When I first started writing my first novel two years ago I was filled with doubt as to what to write about. There is heaps of information and advice out there to help guide new writers – a lot of it I found confusing.

Here are what some people suggest you should write about:


Write what you know

Write what you know eg events that have happened to you. The key word here is events. When I thought about my life there weren’t many events that I could recall that I could write about (hey, I obviously don’t get out much!).

Also my ‘real’ job doesn’t involve solving crime, being a lawyer, a psychologist nor have I worked for a famous person or experienced near death.

But in Write what you know – the most misunderstood good piece of advice ever goes further in that write what you know is about emotions – and we’ve all experienced emotions – love, loss, happiness, sadness, joy, confusion etc – even me! And you take those emotions and apply them to your characters.

Write what you like to write


So taking that emotion you’ve experienced in life you can then write what you like to write.

I liked the bones of my story and wanted to stay away from what seemed really popular, the paranormal trend. I’ve always wanted to write a story about brothers who have to cope with challenges and pull together after their parents are killed. That storyline for me was so strong it wouldn’t go away. And I just had to write Haven River.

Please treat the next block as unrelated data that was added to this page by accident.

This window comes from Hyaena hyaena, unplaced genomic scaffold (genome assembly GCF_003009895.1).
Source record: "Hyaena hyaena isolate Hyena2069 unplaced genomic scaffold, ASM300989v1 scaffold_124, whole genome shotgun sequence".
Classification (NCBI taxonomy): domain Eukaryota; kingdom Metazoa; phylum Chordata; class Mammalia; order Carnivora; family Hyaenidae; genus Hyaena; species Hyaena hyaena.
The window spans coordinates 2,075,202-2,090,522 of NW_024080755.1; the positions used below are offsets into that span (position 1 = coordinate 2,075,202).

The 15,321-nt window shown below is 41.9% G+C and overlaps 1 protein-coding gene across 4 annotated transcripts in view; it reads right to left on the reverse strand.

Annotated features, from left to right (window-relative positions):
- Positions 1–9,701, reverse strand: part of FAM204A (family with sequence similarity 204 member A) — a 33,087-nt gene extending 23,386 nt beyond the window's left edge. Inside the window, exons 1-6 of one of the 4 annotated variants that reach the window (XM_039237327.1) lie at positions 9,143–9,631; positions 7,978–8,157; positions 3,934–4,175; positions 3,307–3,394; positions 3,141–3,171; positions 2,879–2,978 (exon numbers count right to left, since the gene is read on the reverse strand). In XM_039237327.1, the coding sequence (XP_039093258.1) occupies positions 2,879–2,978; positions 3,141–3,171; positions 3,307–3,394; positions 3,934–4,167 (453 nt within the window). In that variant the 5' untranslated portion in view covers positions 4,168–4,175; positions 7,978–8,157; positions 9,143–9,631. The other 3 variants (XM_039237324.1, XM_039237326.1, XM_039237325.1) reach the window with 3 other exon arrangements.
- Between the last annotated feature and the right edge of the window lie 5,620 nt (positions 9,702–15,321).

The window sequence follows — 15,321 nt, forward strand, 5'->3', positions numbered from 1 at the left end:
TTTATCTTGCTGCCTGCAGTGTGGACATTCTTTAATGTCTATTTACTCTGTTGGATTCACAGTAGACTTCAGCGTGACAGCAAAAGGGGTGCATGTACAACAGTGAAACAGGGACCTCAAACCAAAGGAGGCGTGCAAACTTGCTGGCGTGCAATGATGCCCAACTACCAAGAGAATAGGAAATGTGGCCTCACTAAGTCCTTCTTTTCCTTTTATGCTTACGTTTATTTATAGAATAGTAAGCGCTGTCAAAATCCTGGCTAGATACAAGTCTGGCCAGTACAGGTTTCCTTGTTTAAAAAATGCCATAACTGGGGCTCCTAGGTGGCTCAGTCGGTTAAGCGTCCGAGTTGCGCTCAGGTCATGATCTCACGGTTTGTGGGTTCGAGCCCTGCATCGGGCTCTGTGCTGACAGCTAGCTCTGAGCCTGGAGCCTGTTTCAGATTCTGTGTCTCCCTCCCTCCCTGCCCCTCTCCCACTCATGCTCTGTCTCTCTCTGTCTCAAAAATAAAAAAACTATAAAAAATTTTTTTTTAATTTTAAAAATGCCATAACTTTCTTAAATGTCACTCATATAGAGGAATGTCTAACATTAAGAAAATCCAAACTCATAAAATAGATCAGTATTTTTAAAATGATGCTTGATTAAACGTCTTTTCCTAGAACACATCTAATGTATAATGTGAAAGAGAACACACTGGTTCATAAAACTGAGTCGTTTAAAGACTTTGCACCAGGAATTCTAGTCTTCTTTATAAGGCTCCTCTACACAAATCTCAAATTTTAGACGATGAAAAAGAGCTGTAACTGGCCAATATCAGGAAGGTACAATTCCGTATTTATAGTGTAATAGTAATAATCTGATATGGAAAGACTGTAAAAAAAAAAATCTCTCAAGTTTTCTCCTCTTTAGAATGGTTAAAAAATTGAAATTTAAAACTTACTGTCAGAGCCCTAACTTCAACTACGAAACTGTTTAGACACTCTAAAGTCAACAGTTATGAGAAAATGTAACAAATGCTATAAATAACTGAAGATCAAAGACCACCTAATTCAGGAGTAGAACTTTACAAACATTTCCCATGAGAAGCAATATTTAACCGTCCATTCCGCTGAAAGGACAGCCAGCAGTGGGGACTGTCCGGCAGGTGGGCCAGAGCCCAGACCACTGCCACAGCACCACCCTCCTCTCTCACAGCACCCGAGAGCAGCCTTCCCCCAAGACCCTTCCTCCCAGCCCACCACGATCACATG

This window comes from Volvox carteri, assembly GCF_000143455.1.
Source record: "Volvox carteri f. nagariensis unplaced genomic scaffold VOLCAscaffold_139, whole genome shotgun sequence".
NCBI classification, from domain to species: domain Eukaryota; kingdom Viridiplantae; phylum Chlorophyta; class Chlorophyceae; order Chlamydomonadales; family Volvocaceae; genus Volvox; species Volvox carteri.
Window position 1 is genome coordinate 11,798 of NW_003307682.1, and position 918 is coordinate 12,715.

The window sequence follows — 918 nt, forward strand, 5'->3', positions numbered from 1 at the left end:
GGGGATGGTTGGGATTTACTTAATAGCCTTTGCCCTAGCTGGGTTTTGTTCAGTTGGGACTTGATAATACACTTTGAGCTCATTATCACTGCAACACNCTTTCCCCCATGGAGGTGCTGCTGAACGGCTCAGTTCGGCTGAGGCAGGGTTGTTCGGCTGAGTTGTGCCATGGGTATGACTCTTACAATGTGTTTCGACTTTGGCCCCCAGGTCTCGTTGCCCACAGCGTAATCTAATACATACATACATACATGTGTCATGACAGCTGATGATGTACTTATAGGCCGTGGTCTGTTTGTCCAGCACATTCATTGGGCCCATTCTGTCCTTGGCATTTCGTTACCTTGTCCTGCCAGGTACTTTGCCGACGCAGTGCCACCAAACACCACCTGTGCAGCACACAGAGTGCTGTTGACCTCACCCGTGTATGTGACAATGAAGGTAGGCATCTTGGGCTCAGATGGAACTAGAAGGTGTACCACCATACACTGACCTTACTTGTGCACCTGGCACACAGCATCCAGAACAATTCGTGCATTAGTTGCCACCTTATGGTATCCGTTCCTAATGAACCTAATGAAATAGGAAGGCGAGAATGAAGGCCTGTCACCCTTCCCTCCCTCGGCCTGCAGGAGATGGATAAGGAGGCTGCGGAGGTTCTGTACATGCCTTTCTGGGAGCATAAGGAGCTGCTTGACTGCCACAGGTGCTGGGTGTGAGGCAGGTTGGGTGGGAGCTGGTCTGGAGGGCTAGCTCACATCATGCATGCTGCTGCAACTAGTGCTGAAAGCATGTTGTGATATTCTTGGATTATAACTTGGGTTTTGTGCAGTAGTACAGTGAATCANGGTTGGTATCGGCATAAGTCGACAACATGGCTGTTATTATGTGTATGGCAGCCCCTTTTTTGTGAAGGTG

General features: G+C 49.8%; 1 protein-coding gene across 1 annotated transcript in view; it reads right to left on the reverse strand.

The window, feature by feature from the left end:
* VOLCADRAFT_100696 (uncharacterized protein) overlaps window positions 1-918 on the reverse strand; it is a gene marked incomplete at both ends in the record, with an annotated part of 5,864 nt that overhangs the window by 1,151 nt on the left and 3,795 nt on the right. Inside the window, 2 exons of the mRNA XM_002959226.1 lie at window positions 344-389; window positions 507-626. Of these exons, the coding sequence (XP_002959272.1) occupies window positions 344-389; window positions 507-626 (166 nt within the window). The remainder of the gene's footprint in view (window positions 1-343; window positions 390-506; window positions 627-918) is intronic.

If you have a story to tell, then tell it!

Write what you like – Why “Write what you know” is bad advice backs this up. Focusing on what interests you will make your writing better.

Write what you like to read


Liz Long explains this beautifully in The best writing advice ever – write what you want to read.  She wrote about what she wanted to read, but couldn’t find a book about it.

I can identify with this. When I was younger I read the Enid Blyton series of books about girls’ adventures when they were at boarding schools – St Clare’s and Malory Towers. I devoured these books. But I was in a state of depression when I finished because Enid Blyton had only written these two series and I couldn’t find any others. So guess what I did? Yes, I wrote my own when I was around 11-12 years old. I wrote a whole series and this somehow satisfied my need to read about girls at a boarding school. I actually still have my handwritten manuscripts from all those years ago and maybe one day… They would need a lot of reworking to bring them up to the current market standard, but you never know!

I love Ava Joe‘s philosophy: If you want other people to love your work you need to love it first.

Having published my first book I’m now writing what I like to write (apparently that’s now contemporary romance), what I like to read (I seem to reading a lot of Australian rural outback contemporary romance lately) and writing what I know – bringing all those emotions into that could fill a thesaurus.

If you don’t write what you want to read then it’ll be hard for you to finish your writing.

What are you writing about? Which one of the three above have you followed?